GLOUCESTER, VA (WWBT) – State aid continues to funnel in to Gloucester County, home to some of the worst tornado damage in Virginia. Monday, Gov. Bob McDonnell saw firsthand the devastation left behind.
From the air, it's a path of destruction 12 miles long. But on the ground, it's like a blessing...says Gov. Bob McDonnell.
"It's amazing and a great blessing that we didn't have more people hurt," McDonnell said.
Two people died and dozens more were hurt in Gloucester, though none were at Page Middle School, which the governor toured Monday morning before seeing a neighborhood that looked just as bad.
The tornado that came through Gloucester had winds over 100 mph. It ripped roofs off of houses, and in at least one case, ripped a house right off its foundation.
As a result, Cindy Robins said the neighborhood became almost like a tourist attraction.
"Yesterday was TERRIBLE! They were out for a Sunday drive, and there was a 45 minute backup, north and southbound, just of sightsee-ers," Robins said.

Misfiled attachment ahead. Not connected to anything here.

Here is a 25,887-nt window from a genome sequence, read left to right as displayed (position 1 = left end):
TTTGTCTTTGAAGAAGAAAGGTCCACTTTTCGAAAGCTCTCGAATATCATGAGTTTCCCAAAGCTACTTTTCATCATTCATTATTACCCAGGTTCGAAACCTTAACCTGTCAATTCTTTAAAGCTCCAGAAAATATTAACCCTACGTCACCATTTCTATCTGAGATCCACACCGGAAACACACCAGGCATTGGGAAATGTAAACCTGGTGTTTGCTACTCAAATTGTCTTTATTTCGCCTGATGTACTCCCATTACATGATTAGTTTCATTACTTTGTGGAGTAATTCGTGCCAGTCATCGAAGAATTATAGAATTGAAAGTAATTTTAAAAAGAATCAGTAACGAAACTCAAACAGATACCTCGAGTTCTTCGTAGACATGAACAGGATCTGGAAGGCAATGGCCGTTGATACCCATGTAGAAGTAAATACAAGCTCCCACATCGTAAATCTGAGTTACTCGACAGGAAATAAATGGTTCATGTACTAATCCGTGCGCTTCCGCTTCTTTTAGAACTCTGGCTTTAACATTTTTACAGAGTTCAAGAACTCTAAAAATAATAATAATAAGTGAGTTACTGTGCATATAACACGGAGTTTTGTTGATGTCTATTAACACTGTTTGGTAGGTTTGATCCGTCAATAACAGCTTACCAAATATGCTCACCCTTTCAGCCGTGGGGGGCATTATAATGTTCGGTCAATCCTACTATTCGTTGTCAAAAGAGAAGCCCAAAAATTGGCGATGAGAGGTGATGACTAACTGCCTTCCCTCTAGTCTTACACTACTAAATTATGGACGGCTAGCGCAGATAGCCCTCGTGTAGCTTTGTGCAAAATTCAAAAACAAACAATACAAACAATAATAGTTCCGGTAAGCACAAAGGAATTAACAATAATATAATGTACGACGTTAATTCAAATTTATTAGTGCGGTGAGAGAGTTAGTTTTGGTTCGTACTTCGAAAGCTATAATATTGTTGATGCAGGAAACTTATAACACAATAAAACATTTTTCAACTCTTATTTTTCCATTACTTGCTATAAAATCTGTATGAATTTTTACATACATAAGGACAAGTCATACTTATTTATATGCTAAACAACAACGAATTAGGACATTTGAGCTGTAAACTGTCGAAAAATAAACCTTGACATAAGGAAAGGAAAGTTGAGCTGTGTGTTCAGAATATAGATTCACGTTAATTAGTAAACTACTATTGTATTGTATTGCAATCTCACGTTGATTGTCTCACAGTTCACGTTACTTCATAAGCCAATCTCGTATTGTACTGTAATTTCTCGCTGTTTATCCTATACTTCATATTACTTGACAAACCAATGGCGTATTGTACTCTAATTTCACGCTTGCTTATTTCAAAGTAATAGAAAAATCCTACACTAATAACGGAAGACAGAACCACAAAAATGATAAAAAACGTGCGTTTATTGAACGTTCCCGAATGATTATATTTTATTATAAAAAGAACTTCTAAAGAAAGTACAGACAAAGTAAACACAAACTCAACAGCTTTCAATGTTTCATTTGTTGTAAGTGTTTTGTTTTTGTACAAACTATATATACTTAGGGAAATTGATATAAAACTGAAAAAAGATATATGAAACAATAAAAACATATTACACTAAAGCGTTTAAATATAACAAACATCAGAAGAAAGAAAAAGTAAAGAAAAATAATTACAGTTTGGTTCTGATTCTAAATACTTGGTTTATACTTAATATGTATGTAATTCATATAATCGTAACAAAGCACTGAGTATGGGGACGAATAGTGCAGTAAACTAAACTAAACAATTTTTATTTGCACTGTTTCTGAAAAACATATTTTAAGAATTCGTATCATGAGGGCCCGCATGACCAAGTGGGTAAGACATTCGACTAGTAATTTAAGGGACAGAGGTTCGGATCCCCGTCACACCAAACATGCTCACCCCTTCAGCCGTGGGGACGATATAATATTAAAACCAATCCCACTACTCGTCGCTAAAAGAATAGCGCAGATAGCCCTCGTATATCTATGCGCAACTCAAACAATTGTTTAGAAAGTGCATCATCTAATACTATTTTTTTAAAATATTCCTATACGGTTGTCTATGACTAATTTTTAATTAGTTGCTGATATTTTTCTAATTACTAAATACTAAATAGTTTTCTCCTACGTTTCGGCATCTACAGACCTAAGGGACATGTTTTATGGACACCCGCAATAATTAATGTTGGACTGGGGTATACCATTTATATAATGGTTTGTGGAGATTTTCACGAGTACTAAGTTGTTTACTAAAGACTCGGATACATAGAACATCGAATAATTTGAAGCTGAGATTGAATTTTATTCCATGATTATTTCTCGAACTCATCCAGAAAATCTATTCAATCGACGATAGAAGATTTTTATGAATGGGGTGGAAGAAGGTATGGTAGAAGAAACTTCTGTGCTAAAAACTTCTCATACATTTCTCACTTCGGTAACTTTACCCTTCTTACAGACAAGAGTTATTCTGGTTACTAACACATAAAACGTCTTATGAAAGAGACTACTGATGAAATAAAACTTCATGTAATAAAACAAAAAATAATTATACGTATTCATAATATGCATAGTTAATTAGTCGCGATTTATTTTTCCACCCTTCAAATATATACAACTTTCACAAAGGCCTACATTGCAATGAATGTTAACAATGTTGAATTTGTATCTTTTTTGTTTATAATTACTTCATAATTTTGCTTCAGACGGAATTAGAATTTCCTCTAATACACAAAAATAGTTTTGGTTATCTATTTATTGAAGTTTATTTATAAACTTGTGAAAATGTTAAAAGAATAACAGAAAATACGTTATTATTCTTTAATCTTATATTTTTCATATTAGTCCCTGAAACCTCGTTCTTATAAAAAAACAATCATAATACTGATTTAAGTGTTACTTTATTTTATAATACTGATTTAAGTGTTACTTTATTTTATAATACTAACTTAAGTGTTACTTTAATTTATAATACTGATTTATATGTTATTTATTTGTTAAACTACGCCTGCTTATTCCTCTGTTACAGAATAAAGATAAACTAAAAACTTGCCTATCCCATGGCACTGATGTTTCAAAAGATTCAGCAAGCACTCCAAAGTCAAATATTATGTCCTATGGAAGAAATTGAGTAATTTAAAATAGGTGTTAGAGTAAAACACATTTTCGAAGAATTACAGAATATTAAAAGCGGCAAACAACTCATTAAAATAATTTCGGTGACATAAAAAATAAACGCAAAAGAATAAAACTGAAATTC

Yet the work goes on. Neighbors helping neighbors put their lives back together...with a sign of inspiration amid the rubble. It said: "No Matter What Trust God".
"Gloucester people are good. There's a lot more good people here than I thought there was," said neighbor Heather Davis.
Back at the school...the band room calendar may have to be adjusted. But if nothing else, 2011 will be a lesson in what matters.
"Buildings, and bricks and mortar can be replaced and we'll do that over time, but if this had occurred during a school day, then it could've been much much worse," said Dr. Ben Kiser, superintendent of schools.
There are two Middle Schools in Gloucester County, and right now the plan is to merge the students from both of them into one building under a split schedule so all of the students can finish out the year on time.
Most Gloucester public schools will re-open Tuesday. According to the superintendent, middle schoolers will resume classes Wednesday.